Clock Extensions

LRU analysis

In general, LRU works well, but there are certain workloads where LRU performs very poorly. One well-known workload is a "scan" wherein a large memory region (larger than physical memory) is accessed in quick succession. e.g.,
for (i = 0; i < MAX_PHYSICAL_MEM_PAGES + 1; i++) {
  access(page i);
Consider an example where there are 5 pages in physical memory, and 6 pages of the address are repeatedly scanned: ABCDEFABCDEFABCDEFA...
What happens with LRU? All accesses are misses. In this case, the page that is replaced happens to be the one that is likeliest to be accessed closest in future. In other words, the future is opposite of the past. Any other algorithm (e.g., Random) would perform better than LRU in this case.

Such scans are often quite common, as some thread may want to go through all its data. And so, plain LRU (or CLOCK) does not work as well in practice. Instead a variant of LRU that considers both recency and frequency of access to a page, is typically used in an OS (e.g., 2Q, CLOCK with Adaptive Replacement, etc.).

A related idea called LRU-K tracks the K-th reference to a page in the past, and replaces the page with oldest K-th reference (or one that does not have K-th reference). This algorithm is resistant to scans, i.e., a scan will not pollute the cache with cold pages. This is expensive to implement for an OS, but LRU-2 is often used in databases.

Global or Local Replacement

Per-process or global replacement?

In global replacement, all pages from all processes are grouped into a single replacement pool. Each process competes with all the other processes for page frames.

In per-process replacement, each process has a separate pool of pages. A page fault in one process can only replace one of that process's frames. This avoids interference with other processes. But, how to decide how many page frames to allocate to each process? Bad decision implies inefficient memory usage.

One of two common approaches used in practice:

  1. Use global replacement
  2. Use per-process replacement but "slowly" change the number of frames allocated (quota) to each process depending on usage. The rate of change of the quota is much slower than the cache replacement rate, but adjusts for the case where one process is using less memory while the other process is running out of its allocated quota.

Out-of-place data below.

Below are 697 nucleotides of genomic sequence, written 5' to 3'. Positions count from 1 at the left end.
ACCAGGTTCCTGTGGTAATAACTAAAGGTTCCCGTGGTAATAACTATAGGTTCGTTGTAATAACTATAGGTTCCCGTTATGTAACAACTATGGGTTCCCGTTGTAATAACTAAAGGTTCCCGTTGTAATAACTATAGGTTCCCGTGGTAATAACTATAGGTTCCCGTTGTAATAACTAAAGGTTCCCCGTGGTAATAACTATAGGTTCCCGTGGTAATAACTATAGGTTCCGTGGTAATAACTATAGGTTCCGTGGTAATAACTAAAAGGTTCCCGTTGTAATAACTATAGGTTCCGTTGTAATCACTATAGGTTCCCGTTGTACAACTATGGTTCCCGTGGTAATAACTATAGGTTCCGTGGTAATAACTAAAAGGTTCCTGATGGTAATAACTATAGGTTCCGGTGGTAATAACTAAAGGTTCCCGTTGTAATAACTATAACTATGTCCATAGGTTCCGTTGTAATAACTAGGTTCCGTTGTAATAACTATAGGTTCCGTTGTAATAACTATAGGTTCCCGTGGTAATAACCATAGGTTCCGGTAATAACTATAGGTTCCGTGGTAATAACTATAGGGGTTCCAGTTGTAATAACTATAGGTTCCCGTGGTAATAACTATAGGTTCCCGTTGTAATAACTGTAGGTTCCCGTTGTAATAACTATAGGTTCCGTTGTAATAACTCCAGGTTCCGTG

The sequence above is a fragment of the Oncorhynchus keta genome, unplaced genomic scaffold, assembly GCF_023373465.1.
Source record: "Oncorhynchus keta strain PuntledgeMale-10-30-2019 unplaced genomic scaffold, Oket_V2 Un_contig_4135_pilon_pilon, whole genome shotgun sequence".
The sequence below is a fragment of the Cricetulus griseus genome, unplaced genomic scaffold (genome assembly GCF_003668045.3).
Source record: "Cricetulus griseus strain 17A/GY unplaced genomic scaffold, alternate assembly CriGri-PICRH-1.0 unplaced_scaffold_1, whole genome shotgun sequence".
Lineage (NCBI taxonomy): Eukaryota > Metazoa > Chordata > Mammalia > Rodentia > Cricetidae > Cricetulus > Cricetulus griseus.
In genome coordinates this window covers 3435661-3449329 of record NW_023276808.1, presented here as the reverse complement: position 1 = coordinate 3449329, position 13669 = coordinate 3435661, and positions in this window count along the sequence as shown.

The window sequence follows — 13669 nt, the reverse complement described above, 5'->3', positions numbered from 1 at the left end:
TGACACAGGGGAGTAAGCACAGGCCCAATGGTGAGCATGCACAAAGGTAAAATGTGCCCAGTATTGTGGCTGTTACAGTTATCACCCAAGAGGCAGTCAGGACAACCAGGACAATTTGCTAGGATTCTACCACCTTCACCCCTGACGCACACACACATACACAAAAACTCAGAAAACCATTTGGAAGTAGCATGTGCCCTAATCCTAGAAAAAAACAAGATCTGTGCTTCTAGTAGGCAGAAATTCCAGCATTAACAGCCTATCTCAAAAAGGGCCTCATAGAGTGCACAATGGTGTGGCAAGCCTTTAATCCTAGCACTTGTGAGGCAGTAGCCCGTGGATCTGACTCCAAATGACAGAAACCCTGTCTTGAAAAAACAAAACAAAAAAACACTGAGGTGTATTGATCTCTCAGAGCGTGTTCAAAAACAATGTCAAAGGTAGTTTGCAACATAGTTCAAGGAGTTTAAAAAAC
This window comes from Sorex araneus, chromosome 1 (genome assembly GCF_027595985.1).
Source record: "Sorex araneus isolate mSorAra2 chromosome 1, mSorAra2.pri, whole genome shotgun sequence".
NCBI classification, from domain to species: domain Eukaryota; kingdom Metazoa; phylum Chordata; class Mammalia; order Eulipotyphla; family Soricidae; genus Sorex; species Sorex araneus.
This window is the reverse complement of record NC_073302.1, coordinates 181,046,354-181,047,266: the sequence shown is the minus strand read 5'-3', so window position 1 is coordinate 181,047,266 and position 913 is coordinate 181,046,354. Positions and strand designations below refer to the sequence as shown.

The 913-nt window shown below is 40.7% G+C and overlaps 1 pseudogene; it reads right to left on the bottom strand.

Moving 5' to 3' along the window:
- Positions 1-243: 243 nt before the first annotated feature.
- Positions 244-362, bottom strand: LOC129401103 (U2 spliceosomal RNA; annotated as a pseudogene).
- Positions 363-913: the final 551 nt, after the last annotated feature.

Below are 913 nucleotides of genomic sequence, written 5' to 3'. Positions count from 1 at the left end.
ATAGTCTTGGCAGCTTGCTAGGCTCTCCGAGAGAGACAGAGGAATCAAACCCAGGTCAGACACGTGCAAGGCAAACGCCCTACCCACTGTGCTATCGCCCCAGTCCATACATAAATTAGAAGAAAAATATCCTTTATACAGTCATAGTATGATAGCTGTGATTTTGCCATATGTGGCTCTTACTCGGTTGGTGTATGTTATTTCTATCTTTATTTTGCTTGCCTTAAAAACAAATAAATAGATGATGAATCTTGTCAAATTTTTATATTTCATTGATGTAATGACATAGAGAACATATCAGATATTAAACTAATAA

Thrashing and Working Sets

Normally, if a thread takes a page fault and must wait for the page to be read from disk, the OS runs a different thread while the I/O is occurring.

But what happens if memory gets overcommitted? Suppose the pages being actively used by multiple processes do not all fit in the physical memory. Each page fault causes one of the active pages to be moved to disk, so another page fault is expected soon. The system will spend most of its time reading and writing pages instead of executing useful instructions.

This is a situation where the demand paging illusion breaks down. The OS wanted to provide the size of disk and the access time of main memory. However, at this point, it is providing the access time of disk. This situation is called thrashing; it was a serious problem in early demand paging systems.

Dealing with thrashing:

Working Sets

How to compute working sets?

Difficult questions for the working set approach:

Page Fault Frequency: another approach to prevent thrashing

Thrashing was more of a problem with shared computers (e.g., mainframes). With personal computers, users can either buy more memory or manage the balance set by hand (e.g., terminate some processes manually). Also, memory has become cheaper and plentiful, and so thrashing is less of a problem in general today.

Memory-mapped files

Modern operating systems allow file I/O to be performed using the VM system.